Linguistics show that being a single guy has gotten better and being a single woman has gotten worse



This story comes from "Spinster: Making A Life of One's Own" by Kate Bolick.

Bella DePaulo argues that you're "socially single" if you're sexually or emotionally involved with someone but the two of you don't consider yourself a couple, or don't meet society's definition of coupledom (which ranges from exclusivity to cohabitation).

Further, you're "personally single" if you think of yourself as single, even if you're coupled.

That her definitions apply to men and women alike might seem to suggest that the single experience is the same regardless of gender.Advertisement

But the old-fashioned synonyms that remain in circulation indicate otherwise.

Bachelor originally referred to men of inferior status in professions so demanding, they precluded marriage.

In thirteenth-century France this meant, for instance, a theological candidate who held merely a bachelor's degree instead of a master's.

Around 1300 the word crossed into English to describe low-ranking knights.

Much later, Victorian matchmakers appropriated the term and added eligible, for an unmarried man blessed with financial and social inducements, and confirmed, for any who wanted to remain that way. By the late nineteenth century the term had neutralized to simply mean "unmarried man," as it still does today.Advertisement

The term spinster follows an inverse trajectory.

It originated in fifteenth-century Europe as an honorable way to describe the girls, most of them unmarried, who spun thread for a living-one of very few respectable professions available to women. By the 1600s the term had expanded to include any unmarried woman, whether or not she spun.2

Not until colonial America did spinster become synonymous with the British old maid, a disparagement that cruelly invokes maiden (a fertile virgin girl) to signify that this matured version has never outgrown her virginal state, and is so far past her prime that she never will.Advertisement

At a time when procreation was necessary to building a new population, the biblical imperative to "be fruitful and multiply" felt particularly urgent, and because only wives, of course, were allowed to have sex, the settlers considered solitary women sinful, a menace to society.

If a woman wasn't married by twenty-three she became a "spinster."

If she was still unwed at twenty-six, she was written off as a hopeless "thornback," a species of flat, spiny fish-a discouraging start to America's long evolution in getting comfortable with the idea of autonomous women.Advertisement

Kate Bolick

Willy Somma

Kate Bolick, author of "Spinster: Making a Life of One's Own."

During the Salem Witch Trials of 1692, of the nearly two hundred people accused of witchcraft-all of them from the little farming villages and seaside towns I grew up among-the majority were adult women at the fringes of society, whether poor single mothers or widows whose wealth inspired jealousy.3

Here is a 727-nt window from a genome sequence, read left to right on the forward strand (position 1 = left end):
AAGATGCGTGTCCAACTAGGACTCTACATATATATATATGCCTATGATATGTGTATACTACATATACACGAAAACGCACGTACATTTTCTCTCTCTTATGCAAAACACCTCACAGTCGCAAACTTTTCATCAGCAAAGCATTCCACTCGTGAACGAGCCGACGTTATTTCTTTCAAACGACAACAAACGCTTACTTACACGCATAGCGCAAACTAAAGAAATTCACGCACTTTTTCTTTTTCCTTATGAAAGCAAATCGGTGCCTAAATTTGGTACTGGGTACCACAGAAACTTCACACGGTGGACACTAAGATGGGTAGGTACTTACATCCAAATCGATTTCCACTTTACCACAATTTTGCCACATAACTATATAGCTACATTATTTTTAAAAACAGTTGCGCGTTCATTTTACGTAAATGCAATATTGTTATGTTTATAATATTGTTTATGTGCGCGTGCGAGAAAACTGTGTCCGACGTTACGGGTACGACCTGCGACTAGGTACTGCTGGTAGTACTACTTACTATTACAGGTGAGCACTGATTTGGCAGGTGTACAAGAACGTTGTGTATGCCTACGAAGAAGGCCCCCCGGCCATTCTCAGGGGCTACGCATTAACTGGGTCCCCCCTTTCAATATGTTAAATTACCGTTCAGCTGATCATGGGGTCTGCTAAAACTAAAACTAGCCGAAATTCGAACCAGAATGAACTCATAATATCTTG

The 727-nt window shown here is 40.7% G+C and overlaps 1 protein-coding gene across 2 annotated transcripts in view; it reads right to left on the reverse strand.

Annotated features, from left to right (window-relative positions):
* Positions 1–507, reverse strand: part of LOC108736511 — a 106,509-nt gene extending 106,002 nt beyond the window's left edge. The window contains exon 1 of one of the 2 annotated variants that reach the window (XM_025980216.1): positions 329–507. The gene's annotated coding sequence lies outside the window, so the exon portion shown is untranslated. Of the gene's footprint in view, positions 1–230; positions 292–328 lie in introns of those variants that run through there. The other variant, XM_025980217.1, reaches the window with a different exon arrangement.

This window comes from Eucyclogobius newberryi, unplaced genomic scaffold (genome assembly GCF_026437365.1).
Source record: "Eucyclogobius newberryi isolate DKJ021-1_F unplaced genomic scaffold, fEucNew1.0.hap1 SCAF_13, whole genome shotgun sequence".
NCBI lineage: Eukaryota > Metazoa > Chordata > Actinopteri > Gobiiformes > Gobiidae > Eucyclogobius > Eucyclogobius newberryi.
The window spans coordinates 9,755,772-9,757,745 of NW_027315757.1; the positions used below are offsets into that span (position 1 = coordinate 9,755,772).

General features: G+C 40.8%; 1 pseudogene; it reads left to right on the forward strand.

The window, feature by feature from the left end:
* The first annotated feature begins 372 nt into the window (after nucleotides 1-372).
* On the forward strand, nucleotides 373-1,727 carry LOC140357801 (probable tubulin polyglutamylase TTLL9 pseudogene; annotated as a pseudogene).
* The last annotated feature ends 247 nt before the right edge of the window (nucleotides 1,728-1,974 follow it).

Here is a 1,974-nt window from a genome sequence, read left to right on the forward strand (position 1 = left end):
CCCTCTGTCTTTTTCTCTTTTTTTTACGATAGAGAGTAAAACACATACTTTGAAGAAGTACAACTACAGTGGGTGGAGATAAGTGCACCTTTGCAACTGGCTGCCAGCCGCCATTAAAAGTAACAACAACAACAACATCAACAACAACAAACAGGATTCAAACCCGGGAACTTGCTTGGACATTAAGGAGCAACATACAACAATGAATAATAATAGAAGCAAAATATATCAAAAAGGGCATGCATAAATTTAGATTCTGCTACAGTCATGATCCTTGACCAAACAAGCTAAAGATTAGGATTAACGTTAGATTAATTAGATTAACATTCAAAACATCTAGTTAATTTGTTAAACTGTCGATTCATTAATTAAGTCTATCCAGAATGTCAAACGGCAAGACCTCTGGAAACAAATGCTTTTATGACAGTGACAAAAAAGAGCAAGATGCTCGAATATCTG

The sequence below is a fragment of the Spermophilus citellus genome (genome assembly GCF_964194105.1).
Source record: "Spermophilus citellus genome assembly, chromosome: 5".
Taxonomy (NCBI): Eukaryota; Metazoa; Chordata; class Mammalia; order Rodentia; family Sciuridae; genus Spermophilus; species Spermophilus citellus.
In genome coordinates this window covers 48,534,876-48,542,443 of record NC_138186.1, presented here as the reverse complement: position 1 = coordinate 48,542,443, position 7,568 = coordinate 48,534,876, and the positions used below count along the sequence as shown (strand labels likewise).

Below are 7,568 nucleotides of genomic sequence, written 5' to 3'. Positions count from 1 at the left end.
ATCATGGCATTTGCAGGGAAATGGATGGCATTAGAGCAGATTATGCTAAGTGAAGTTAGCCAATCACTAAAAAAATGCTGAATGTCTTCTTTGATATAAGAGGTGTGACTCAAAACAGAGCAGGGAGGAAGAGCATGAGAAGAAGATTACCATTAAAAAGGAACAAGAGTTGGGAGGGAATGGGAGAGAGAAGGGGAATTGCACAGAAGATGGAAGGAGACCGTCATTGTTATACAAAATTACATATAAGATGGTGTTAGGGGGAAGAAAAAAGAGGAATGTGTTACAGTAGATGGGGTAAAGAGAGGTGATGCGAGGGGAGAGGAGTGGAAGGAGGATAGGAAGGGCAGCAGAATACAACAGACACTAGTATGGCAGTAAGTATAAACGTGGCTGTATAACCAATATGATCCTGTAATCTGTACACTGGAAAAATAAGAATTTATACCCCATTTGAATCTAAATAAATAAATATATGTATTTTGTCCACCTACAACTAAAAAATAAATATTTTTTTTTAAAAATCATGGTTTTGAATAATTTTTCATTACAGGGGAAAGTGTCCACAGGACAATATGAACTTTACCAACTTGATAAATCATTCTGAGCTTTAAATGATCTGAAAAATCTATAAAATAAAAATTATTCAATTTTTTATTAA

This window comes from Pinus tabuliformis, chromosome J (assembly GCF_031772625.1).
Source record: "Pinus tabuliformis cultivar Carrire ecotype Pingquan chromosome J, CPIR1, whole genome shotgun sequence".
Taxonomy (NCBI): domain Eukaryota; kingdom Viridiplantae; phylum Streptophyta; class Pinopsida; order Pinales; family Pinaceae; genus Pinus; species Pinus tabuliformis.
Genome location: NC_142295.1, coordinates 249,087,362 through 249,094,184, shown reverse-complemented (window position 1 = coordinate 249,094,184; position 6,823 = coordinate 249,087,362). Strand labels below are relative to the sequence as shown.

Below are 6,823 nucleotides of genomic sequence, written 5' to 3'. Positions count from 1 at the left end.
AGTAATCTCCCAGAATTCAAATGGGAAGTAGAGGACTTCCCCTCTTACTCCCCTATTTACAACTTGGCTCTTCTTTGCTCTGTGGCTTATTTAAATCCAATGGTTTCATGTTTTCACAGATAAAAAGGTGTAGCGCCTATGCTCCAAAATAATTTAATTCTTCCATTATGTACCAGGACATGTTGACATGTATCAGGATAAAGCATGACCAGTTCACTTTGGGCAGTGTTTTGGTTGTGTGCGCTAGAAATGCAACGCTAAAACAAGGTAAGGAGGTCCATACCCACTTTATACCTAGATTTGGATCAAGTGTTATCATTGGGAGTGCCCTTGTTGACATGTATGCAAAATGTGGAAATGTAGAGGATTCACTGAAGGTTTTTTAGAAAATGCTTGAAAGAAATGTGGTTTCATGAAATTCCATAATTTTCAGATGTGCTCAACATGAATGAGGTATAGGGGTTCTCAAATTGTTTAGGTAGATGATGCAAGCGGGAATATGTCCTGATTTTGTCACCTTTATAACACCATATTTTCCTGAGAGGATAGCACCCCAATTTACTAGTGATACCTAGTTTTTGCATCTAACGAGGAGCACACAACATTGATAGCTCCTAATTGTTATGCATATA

Indeed, I was raised in spinster territory.Advertisement

Throughout the nineteenth century, New England harbored more single women than anywhere else in the country, with the highest proportion in Massachusetts, which had more than double that of the American population as a whole.

This was largely because of the massive losses sustained by the Civil War, which of course ravaged the whole country; historically, wars create a radical spike in the single female population. (In ancient Rome, repeated military campaigns so drastically depleted the pool of marriageable freemen that some single women tried to marry slaves, to much public resistance.)But other factors-the bruised postwar economy, which made it difficult for men to professionalize and marry early; a regional commitment to intellectual and literary pursuits, which extended to women-created a social atmosphere in which single women were allowed, a little bit, to flourish.Advertisement

Few people, if any, seriously use the term spinster today, and yet we all agree on what she is.

Oxford English Dictionary: "An unmarried woman, especially an older woman thought unlikely to marry"; American Heritage Dictionary: "Often offensive. A woman, especially an older one, who has not married"; the dictionary on my MacBook Air: "An unmarried woman, typically an older woman beyond the usual age for marriage. Usage note: In modern everyday English, 'spinster' cannot be used to mean simply 'unmarried woman'; it is now always a derogatory term, referring or alluding to a stereotype of an older woman who is unmarried, childless, prissy, and repressed."

Only Black's Law Dictionary offers a neutral definition: "The addition given in legal proceedings and in conveyancing to a woman who has never been married."Advertisement

Happy Couple on Date at Restaurant

Flickr / bigbirdz

"Bachelor" and "spinster" have very different histories.


1 Today the federal age of consent, which applies to sexual acts that involve travel between different states or countries, is sixteen, which also holds in thirty-one states; of the remaining states, eight set the age at seventeen, and ten at eighteen.

2 When servants became common, so did neologisms that likewise doubled for occupation and marital status: the German magd, the British maid. In the nineteenth century, when single women recently immigrated from Ireland dominated America's domestic workforce, the popular Celtic girl's name Bridget became the generic term for any Irish female servant.Advertisement

3 Of the tens of thousands executed for witchcraft in central Europe from 1450 to 1750, three-quarters were widows over fifty who lived alone. Which is to say: their crime was the audacity of existing without a husband.

Copyright © 2015 by Kate Bolick. From SPINSTER: Making a Life of One's Own, published by Crown Publishers, an imprint of the Crown Publishing Group, a division of Penguin Random House, LLC, New York. Reprinted with permission.